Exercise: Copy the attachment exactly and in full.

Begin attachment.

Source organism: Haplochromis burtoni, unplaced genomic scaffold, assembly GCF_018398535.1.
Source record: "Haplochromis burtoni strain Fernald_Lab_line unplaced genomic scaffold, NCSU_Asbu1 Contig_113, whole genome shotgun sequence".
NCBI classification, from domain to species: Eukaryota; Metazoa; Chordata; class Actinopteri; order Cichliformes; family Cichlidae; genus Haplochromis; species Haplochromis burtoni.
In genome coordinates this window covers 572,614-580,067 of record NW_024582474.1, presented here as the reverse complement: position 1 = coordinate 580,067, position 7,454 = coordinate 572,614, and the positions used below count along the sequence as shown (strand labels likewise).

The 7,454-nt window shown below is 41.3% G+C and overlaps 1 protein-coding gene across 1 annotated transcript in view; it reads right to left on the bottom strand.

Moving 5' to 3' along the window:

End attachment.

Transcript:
Source organism: Haplochromis burtoni, unplaced genomic scaffold, assembly GCF_018398535.1.
Source record: "Haplochromis burtoni strain Fernald_Lab_line unplaced genomic scaffold, NCSU_Asbu1 Contig_113, whole genome shotgun sequence".
NCBI classification, from domain to species: Eukaryota; Metazoa; Chordata; class Actinopteri; order Cichliformes; family Cichlidae; genus Haplochromis; species Haplochromis burtoni.
In genome coordinates this window covers 572,614-580,067 of record NW_024582474.1, presented here as the reverse complement: position 1 = coordinate 580,067, position 7,454 = coordinate 572,614, and the positions used below count along the sequence as shown (strand labels likewise).

The 7,454-nt window shown below is 41.3% G+C and overlaps 1 protein-coding gene across 1 annotated transcript in view; it reads right to left on the bottom strand.

Moving 5' to 3' along the window: